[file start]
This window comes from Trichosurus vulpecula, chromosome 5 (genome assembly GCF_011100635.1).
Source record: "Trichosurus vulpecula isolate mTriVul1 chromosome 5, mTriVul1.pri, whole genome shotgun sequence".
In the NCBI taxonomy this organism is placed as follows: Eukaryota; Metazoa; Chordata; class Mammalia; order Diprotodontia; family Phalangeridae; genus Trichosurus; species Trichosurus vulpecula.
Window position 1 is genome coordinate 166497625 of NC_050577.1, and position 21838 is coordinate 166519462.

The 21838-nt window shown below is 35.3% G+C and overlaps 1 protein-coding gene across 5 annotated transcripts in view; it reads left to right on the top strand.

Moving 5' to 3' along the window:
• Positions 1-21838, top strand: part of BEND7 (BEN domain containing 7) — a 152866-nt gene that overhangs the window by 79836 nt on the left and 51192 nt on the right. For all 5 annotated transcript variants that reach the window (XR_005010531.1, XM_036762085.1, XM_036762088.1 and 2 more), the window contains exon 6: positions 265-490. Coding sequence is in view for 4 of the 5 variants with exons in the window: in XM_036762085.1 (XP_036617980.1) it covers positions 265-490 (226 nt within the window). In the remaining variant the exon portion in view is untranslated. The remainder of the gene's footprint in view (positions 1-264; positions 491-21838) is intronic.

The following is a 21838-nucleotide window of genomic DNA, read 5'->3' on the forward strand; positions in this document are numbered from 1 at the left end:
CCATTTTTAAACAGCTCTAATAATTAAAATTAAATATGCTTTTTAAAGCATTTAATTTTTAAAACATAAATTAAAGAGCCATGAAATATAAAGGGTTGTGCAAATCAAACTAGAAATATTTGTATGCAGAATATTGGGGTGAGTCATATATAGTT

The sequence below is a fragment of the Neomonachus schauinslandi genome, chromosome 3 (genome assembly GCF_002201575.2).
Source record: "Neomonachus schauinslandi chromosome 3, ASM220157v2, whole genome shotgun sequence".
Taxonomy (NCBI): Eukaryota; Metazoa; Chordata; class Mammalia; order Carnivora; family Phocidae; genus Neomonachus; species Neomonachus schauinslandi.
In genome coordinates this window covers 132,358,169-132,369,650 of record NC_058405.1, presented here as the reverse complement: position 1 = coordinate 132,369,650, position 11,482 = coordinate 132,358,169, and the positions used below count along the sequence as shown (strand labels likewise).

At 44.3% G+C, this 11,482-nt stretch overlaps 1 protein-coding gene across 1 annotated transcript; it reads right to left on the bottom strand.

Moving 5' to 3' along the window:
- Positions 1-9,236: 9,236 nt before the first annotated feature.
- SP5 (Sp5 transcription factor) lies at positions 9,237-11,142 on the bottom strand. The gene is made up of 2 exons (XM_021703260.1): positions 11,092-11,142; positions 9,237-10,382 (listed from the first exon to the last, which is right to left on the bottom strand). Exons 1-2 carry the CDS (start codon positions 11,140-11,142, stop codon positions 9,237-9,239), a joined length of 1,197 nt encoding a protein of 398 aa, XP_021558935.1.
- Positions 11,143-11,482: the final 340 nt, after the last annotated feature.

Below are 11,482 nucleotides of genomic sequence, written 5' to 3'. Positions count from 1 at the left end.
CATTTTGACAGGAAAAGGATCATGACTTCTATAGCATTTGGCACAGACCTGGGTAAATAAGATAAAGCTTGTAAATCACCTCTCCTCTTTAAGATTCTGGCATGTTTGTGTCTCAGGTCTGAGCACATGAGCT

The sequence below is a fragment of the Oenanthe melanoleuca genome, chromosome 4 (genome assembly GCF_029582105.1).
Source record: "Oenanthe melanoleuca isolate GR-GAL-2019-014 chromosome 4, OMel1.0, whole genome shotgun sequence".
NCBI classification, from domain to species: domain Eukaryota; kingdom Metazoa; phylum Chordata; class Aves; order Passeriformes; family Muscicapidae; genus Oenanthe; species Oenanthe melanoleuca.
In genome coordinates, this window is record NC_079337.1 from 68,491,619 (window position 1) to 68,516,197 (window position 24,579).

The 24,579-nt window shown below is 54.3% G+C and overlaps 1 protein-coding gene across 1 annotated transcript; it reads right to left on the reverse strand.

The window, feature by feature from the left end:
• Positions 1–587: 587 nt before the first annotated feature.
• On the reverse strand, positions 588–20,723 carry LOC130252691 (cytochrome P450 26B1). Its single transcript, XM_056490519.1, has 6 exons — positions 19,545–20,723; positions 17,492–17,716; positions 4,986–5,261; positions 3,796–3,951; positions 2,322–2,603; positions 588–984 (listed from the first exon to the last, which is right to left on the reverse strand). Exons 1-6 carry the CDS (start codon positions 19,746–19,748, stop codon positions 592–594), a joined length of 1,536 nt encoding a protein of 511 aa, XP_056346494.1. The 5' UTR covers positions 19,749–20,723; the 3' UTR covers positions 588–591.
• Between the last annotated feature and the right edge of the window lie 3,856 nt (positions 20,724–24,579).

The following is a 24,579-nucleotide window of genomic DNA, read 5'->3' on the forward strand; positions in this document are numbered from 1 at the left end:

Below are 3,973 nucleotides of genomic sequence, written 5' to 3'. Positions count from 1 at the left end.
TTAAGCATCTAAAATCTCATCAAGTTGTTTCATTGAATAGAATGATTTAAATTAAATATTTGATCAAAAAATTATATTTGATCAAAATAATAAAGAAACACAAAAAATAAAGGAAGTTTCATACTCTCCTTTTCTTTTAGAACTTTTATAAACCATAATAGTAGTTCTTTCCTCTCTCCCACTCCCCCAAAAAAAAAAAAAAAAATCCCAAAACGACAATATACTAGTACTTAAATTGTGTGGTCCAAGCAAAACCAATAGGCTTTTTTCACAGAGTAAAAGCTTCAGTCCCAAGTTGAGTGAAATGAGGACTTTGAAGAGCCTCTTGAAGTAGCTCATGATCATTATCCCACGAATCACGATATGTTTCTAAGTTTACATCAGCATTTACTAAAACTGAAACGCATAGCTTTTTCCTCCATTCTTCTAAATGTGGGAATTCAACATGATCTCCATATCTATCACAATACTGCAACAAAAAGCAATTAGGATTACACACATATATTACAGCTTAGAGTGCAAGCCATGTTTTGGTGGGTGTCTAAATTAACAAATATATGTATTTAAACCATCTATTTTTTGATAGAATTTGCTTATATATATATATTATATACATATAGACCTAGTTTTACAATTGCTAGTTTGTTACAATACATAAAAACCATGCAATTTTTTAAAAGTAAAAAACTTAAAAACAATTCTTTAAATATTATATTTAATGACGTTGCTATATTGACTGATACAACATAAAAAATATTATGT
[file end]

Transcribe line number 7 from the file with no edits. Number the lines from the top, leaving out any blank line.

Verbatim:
• Positions 1-21838, top strand: part of BEND7 (BEN domain containing 7) — a 152866-nt gene that overhangs the window by 79836 nt on the left and 51192 nt on the right. For all 5 annotated transcript variants that reach the window (XR_005010531.1, XM_036762085.1, XM_036762088.1 and 2 more), the window contains exon 6: positions 265-490. Coding sequence is in view for 4 of the 5 variants with exons in the window: in XM_036762085.1 (XP_036617980.1) it covers positions 265-490 (226 nt within the window). In the remaining variant the exon portion in view is untranslated. The remainder of the gene's footprint in view (positions 1-264; positions 491-21838) is intronic.